Federal wildlife officials are working to protect cattle at a southwest Oregon ranch after wolves from the nearby Rogue pack killed three calves in eight days in the same fenced pasture.
The attacks are also renewing calls from the Oregon Cattlemen’s Association to change how wolves are managed on the west side of the state, where the animals remain listed as endangered.
All three kills occurred at the Mill-Mar Ranch south of Prospect in Jackson County, which lies in the middle of Rogue wolfpack territory. John Stephenson, wildlife biologist and Oregon wolf coordinator for the U.S. Fish and Wildlife Service, said the pack had visited the ranch for years without preying on livestock.
That changed Thursday, Jan. 4, when investigators confirmed the pack was responsible for killing a 500-pound calf. Two more incidents were confirmed Wednesday, Jan. 10, and Thursday, Jan. 11.
“It’s something we’re very concerned about,” Stephenson said. “We can’t just trust anymore that (wolves) are going to come visit and not cause problems. Things have changed in that regard.”
In each case, GPS-collar data from OR-54 — a member of the Rogue pack — showed the wolf was nearby when the calves were killed. Biologists collared OR-54 in October 2017 to help track and learn more about the pack.
The Rogue pack was established in 2014, when the famous wandering wolf OR-7 and his mate had their first litter of pups. OR-54, an 80-pound female, is believed to be directly related to OR-7. Stephenson said he believes the pack now has between seven and 12 individual wolves, with a territory that covers parts of Jackson County and neighboring Klamath County to the east.
Rancher Ted Birdseye said he was aware wolves were present in the area when he purchased the Mill-Mar Ranch two years ago. In a recent interview with the Capital Press, Birdseye said he was growing concerned about chronic predation.
“I hope (wolves) don’t come in once a week over the next few months,” he said. “There’s nothing I can really do about it.”
Gray wolves are listed as a federally endangered species west of highways 395, 78 and 95. East of the highways, wolves were removed from the state endangered species list in 2015, enabling ranchers and wildlife officials to shoot wolves in certain situations to prevent or deter repeated attacks on livestock.
Last year, the Oregon Department of Fish & Wildlife authorized kill orders for members of the Harl Butte pack in Wallowa County, as well as the Meacham pack in Umatilla County. Stephenson, with the USFWS, said lethal control will not be considered for the Rogue pack.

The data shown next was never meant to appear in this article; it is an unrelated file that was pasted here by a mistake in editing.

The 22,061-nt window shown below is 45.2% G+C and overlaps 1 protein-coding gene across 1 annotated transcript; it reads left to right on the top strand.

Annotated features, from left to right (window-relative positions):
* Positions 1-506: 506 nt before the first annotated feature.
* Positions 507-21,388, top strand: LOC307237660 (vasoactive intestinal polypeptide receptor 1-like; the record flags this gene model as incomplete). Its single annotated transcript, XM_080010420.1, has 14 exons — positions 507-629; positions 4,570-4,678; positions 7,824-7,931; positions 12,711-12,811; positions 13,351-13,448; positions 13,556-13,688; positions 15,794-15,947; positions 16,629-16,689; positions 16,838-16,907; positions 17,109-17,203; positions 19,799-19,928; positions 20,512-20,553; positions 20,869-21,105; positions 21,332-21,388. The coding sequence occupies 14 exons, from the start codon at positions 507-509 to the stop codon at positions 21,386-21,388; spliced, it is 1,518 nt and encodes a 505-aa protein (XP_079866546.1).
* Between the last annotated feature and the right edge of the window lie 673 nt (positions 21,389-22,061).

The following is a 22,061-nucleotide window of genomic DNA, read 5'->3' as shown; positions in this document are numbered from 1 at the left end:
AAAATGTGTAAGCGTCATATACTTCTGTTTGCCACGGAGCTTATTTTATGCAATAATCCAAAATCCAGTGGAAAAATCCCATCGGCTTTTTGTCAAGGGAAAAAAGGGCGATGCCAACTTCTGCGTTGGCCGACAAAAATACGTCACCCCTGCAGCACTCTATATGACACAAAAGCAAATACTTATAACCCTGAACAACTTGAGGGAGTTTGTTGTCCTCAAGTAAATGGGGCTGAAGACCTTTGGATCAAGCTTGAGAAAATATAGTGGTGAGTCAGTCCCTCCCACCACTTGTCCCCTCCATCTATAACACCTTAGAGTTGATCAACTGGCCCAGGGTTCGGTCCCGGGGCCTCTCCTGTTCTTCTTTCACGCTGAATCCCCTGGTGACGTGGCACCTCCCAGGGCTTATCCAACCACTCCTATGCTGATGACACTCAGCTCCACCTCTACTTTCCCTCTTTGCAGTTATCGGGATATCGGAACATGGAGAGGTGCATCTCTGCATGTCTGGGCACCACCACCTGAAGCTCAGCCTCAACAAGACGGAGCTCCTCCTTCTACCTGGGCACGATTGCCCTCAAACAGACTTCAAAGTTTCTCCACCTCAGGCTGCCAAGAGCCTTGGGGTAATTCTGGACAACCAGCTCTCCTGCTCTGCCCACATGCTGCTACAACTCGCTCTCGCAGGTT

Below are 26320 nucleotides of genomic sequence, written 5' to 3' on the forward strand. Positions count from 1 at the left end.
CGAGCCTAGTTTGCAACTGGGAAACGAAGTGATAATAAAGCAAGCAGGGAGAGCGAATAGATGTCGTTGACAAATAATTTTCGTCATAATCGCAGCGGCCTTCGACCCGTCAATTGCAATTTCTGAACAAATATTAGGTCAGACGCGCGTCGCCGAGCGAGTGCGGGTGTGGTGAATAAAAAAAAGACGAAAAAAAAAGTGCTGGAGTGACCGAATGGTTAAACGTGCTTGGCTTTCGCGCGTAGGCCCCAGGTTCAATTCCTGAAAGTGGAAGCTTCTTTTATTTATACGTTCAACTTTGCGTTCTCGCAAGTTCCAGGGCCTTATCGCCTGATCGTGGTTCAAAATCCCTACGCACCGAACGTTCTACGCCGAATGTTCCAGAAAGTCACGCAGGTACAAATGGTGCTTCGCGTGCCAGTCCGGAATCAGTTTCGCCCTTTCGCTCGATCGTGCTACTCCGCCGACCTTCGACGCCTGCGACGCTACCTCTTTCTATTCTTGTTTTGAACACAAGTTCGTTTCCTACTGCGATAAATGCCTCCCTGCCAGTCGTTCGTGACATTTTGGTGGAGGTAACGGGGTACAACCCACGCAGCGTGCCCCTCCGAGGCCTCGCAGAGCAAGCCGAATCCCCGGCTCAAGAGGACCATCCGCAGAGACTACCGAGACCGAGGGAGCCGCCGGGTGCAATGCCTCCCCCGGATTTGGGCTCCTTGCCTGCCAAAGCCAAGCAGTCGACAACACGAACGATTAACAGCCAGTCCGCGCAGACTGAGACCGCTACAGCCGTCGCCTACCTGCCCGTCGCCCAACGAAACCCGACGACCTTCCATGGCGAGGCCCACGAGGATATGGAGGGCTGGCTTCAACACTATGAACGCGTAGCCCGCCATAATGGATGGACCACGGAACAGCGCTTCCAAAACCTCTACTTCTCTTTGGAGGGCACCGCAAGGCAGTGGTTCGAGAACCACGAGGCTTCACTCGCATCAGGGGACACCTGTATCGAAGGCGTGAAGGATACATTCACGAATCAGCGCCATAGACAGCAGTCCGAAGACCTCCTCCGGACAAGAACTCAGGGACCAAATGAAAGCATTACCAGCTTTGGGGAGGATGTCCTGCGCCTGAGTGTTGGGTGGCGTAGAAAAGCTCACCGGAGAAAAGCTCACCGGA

“We’re still looking to try an effective deterrent that keeps them out of the pasture,” Stephenson said. “We’re not looking at anything beyond that at this point.”
Stephenson said deterrents may include some combination of fladry, electric fencing and increased human presence to haze wolves from the area. In fact, Stephenson had just arrived at the ranch Jan. 10 to help replace fladry when he discovered the second dead calf.
After the third calf was killed, Stephenson remained at the ranch in his truck, with a spotlight and shotgun to haze wolves should they return.
“It did appear Thursday night that they were coming back to the ranch that evening, and then redirected,” Stephenson said. “I think it’s likely they were coming down and saw my headlights, spotlight and human activity, and took off and went somewhere else.”
Steve Pedery, conservation director of the environmental group Oregon Wild, said the organization has spoken several times with Birdseye and offered to provide financial assistance or volunteer labor for non-lethal deterrents.
“We’re hopeful we can get past the immediate situation,” Pedery said.
The Oregon Cattlemen’s Association, however, is looking for broader changes in western Oregon wolf management to protect ranchers and livestock.
Rogue Valley rancher Veril Nelson serves as co-chairman for the OCA wolf committee, focused on western Oregon wolves. He said the association would eventually like to see the species delisted, but knows that may be a lengthy battle in court.
“It could be years and years and years before the courts make decisions and go through with appeals,” Nelson said.
Nelson said the association is also working on changing the rules for endangered species that would allow ranchers to kill wolves caught in the process of attacking livestock, or agencies to authorize killing wolves that repeatedly attack livestock similar to how they do in eastern Oregon, Washington and Idaho.
“Once wolves start preying on livestock, they tend to continue,” he said.
With just a few dozen known wolves in western Oregon, Pedery said he is frustrated by the notion of delisting the species. He added he has been impressed by Birdseye, who seems genuinely interested in trying new solutions.
“We’re eager to work with him,” Pedery said.
ODFW estimated there were at least 113 known wolves statewide at the end of 2016. An updated population estimate is expected to be released in March.